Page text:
The festival of Muharram has significant religious importance for Muslims, beginning with the first day, which is known as the Islamic New Year. Each year, the holiday falls on a different day because the Islamic calendar is and 11 or 12 days shorter than the solar calendar used in Western countries.
This year, the new year falls on Oct. 13. Muharram is one of the four holy months of Islam and unlawful acts, such as fighting and bloodshed, are forbidden. In fact, the term "Muharram" translates to "forbidden."
"The Muslim New Year is really celebrated as a cultural holiday, not a particularly religious one," Imam Johari Abdul-Malik, director of outreach at the Dar al-Hijrah Islamic Center in Falls Church, Virginia, told the Washington Times.
The holiday has different significance for both Shiite and Sunni Muslims.
Muharram is a solemn holiday for Shiite Muslims, and they mourn on the first 10 days. During this time, they don black attire and participate in mourning gatherings. They visit mosques and shrines with their relatives to remember the matyr Imam Hussain, the Prophet Muhammad's grandson, who was killed in the Battle of Karbala in A.D. 680 on the 1oth day. This day is referred to as the day of Ashura.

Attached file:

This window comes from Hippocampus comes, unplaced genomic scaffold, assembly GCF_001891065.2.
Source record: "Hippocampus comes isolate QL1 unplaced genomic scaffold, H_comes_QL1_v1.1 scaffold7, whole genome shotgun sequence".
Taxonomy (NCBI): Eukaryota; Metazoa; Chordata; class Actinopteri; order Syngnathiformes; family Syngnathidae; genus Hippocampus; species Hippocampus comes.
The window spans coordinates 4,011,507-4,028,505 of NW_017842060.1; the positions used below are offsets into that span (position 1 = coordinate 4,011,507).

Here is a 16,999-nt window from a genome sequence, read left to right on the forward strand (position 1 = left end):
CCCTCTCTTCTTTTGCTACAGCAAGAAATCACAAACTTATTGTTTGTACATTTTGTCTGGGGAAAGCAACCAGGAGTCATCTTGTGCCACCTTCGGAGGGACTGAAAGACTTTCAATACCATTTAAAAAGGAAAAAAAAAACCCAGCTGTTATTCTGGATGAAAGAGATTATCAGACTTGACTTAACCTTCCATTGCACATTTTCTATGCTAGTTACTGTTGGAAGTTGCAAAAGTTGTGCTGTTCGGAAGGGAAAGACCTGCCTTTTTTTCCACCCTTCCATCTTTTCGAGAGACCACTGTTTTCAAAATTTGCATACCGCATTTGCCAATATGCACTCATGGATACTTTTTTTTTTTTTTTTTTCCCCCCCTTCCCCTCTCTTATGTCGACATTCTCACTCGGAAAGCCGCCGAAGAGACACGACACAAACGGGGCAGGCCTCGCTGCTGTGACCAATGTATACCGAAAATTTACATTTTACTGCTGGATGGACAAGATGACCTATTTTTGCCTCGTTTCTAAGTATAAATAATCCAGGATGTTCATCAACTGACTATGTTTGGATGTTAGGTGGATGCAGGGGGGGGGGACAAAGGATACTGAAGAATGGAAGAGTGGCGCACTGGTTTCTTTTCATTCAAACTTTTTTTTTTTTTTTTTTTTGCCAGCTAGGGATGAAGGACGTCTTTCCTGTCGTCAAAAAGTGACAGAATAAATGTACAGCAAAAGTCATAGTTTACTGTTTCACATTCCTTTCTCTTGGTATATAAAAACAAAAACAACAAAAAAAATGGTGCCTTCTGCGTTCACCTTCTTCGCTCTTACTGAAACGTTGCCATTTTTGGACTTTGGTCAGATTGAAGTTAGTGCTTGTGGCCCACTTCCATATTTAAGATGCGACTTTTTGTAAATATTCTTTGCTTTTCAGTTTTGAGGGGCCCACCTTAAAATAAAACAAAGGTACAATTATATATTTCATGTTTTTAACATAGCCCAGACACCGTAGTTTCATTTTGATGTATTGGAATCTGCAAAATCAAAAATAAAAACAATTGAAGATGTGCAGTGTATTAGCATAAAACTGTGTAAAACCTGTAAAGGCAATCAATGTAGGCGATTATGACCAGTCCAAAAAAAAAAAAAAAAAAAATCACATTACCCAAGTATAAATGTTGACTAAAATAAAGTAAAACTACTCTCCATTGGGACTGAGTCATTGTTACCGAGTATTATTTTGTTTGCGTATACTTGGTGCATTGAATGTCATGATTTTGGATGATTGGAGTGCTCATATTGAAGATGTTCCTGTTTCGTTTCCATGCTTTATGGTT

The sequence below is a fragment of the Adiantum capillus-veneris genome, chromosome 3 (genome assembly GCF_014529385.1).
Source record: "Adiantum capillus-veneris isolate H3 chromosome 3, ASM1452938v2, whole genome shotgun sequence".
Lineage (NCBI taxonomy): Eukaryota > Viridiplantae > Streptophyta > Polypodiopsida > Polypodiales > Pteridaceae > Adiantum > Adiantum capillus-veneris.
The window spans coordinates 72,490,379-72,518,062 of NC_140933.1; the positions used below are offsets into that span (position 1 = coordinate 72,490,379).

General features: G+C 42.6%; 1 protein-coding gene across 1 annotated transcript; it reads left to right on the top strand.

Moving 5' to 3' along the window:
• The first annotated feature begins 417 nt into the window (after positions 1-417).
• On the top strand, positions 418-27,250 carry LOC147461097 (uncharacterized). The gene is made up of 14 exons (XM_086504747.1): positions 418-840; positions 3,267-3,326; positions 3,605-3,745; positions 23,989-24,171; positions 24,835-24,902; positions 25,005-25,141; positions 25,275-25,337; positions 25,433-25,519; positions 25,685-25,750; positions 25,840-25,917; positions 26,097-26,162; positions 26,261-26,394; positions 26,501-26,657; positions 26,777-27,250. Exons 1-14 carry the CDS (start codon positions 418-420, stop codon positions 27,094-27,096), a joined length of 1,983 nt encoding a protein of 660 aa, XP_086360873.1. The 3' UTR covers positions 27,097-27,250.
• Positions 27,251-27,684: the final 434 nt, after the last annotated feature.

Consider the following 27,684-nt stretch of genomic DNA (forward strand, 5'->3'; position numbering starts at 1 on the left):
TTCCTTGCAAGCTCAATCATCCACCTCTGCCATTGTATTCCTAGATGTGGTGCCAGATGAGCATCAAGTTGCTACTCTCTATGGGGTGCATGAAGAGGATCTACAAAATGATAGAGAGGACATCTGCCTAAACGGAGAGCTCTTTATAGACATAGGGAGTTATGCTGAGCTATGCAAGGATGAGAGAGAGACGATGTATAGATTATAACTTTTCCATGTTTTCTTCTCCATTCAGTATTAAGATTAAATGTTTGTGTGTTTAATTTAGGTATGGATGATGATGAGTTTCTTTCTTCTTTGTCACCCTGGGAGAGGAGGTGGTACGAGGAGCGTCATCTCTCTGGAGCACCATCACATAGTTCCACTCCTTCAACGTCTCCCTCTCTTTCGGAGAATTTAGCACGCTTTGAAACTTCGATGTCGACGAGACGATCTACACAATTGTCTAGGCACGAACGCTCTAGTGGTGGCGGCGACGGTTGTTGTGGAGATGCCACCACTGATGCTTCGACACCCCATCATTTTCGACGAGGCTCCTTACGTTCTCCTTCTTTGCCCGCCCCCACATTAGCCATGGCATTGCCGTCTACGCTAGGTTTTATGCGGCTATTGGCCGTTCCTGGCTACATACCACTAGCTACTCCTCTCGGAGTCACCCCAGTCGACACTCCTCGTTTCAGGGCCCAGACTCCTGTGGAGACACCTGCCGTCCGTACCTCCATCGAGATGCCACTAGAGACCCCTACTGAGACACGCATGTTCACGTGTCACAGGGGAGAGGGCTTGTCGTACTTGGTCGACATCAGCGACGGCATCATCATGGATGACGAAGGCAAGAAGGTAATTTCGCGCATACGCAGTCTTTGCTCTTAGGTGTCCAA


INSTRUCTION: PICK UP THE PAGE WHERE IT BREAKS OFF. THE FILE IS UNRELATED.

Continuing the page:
But for Sunni Muslims, the 10th day recalls when Moses led the ancient Israelites out of Egypt. The Prophet Muhammad fasted on this day because Moses did to celebrate Allah saving his people.
Muslims believe that other important events happened during the month of Muharram. It is said that Earth and heaven were created during this month.
“In the Islamic calendar, it is also what began ‘hijra,’ " Abdul-Malik said, “the migration of the prophet and his companions to establish a place where they were free to practice their religion, and practice it with other people who would be free to practice their religion.”